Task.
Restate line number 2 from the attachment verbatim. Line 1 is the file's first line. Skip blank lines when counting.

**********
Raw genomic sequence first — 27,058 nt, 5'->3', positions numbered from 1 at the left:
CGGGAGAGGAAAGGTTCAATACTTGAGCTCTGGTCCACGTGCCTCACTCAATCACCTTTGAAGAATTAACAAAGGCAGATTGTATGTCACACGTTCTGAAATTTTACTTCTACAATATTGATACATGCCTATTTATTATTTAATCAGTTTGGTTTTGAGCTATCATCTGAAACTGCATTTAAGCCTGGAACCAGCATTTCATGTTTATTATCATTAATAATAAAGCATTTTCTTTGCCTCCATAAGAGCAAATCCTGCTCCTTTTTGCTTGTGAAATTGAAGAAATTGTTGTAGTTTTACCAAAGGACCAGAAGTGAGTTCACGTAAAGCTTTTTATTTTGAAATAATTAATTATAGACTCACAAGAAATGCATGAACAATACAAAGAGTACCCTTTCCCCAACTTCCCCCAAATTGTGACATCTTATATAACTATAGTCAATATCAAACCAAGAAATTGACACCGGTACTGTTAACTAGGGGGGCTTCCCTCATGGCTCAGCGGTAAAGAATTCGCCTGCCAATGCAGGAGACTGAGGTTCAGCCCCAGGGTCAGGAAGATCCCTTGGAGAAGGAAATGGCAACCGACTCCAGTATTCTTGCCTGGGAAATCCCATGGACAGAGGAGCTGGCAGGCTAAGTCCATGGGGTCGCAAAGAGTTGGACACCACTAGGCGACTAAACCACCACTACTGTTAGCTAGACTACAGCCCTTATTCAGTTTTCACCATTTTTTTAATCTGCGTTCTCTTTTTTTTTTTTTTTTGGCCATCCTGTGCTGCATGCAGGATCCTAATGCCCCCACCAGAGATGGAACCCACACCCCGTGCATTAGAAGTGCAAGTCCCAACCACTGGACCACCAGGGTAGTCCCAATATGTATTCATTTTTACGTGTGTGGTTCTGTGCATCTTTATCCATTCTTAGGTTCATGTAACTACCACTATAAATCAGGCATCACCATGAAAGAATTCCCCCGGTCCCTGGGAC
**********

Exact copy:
CGGGAGAGGAAAGGTTCAATACTTGAGCTCTGGTCCACGTGCCTCACTCAATCACCTTTGAAGAATTAACAAAGGCAGATTGTATGTCACACGTTCTGAAATTTTACTTCTACAATATTGATACATGCCTATTTATTATTTAATCAGTTTGGTTTTGAGCTATCATCTGAAACTGCATTTAAGCCTGGAACCAGCATTTCATGTTTATTATCATTAATAATAAAGCATTTTCTTTGCCTCCATAAGAGCAAATCCTGCTCCTTTTTGCTTGTGAAATTGAAGAAATTGTTGTAGTTTTACCAAAGGACCAGAAGTGAGTTCACGTAAAGCTTTTTATTTTGAAATAATTAATTATAGACTCACAAGAAATGCATGAACAATACAAAGAGTACCCTTTCCCCAACTTCCCCCAAATTGTGACATCTTATATAACTATAGTCAATATCAAACCAAGAAATTGACACCGGTACTGTTAACTAGGGGGGCTTCCCTCATGGCTCAGCGGTAAAGAATTCGCCTGCCAATGCAGGAGACTGAGGTTCAGCCCCAGGGTCAGGAAGATCCCTTGGAGAAGGAAATGGCAACCGACTCCAGTATTCTTGCCTGGGAAATCCCATGGACAGAGGAGCTGGCAGGCTAAGTCCATGGGGTCGCAAAGAGTTGGACACCACTAGGCGACTAAACCACCACTACTGTTAGCTAGACTACAGCCCTTATTCAGTTTTCACCATTTTTTTAATCTGCGTTCTCTTTTTTTTTTTTTTTTGGCCATCCTGTGCTGCATGCAGGATCCTAATGCCCCCACCAGAGATGGAACCCACACCCCGTGCATTAGAAGTGCAAGTCCCAACCACTGGACCACCAGGGTAGTCCCAATATGTATTCATTTTTACGTGTGTGGTTCTGTGCATCTTTATCCATTCTTAGGTTCATGTAACTACCACTATAAATCAGGCATCACCATGAAAGAATTCCCCCGGTCCCTGGGAC